Q&A: How do you deal with people who disagree?

Mar 31, 2015 | Opinion, Q&A

Yes, we have heard many times from people who don’t “agree” with ending a pregnancy following a medical diagnosis.

Have a question for Ending a Wanted Pregnancy? Email us.


I’ve ended two pregnancies because of Cystic Fibrosis. We are still trying to welcome a child into our lives, through IVF. Over the last few years, I have written a lot. Now I feel I want to reach out more with my personal writing, maybe through a book, a blog or a web site.

Should I use my own name or a pseudonym? I don’t want to hide, but I don’t want the subject to be the decision we made, but the grief that we had to face because of it. That’s how I want to reach out to people.

Could you share some of your experiences with this web site? Do you hear from people who do not agree? Do they e-mail a lot? How do you moderate that or deal with that?


Yes, we have heard many times from people who don’t “agree” with ending a pregnancy following a medical diagnosis. Several have emailed us over the years to express varying levels of disagreement. We’ll answer them politely if they’re being reasonable, but if they come across with a lot of rage, we either ignore them or award them their very own snarky Q&A post.

Here’s what we’ve learned about sharing your story and dealing with those who disagree:

1. If you’re going to talk about it publicly or publish your writing beyond your support group, you’ll need thick skin. Even if you “hide” behind a pseudonym, people who disagree are still going to voice their opinions about what you’ve said. Learn not to take it personally. It’s not really about you but about their need to feel morally superior. Don’t fall into the trap of defending yourself to them.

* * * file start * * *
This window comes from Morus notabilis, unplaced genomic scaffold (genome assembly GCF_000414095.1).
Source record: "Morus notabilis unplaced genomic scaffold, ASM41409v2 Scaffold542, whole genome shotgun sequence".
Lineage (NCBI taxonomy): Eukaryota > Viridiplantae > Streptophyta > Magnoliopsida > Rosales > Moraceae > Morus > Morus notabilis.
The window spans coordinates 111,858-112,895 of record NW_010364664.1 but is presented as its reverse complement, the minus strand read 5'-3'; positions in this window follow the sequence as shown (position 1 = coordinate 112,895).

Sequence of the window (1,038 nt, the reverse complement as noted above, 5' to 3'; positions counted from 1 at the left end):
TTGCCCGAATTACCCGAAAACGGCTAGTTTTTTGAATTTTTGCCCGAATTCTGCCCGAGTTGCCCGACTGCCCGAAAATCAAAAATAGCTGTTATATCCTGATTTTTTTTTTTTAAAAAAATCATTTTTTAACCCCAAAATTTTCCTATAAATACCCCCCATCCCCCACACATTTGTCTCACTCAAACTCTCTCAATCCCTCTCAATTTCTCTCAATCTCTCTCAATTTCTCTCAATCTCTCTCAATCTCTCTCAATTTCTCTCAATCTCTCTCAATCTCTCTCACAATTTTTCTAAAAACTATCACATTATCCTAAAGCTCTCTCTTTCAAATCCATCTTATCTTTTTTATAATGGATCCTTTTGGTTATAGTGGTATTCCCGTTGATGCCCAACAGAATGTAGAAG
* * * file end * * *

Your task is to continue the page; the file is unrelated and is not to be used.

2. You’re highly unlikely to change the minds of hardcore anti-abortion zealots. They are best ignored. We don’t consider them our website’s “audience” and we don’t bother tiptoeing around their sensibilities. We’re here to support people who’ve had medically indicated abortions, not to placate or convince those who think we shouldn’t have.

3. When talking about your decision, stick with your own situation and your own reasons. Never put down people who’ve made a different choice, for example, to carry a medically diagnosed pregnancy to full term. Or to end a pregnancy for reasons that weren’t medical. If we want our choices respected, we should respect the choices others make as well. Reproductive freedom is a two-way street.

4. As the saying goes, “Speak your truth, even if your voice shakes.”

Best of luck with your writing project.

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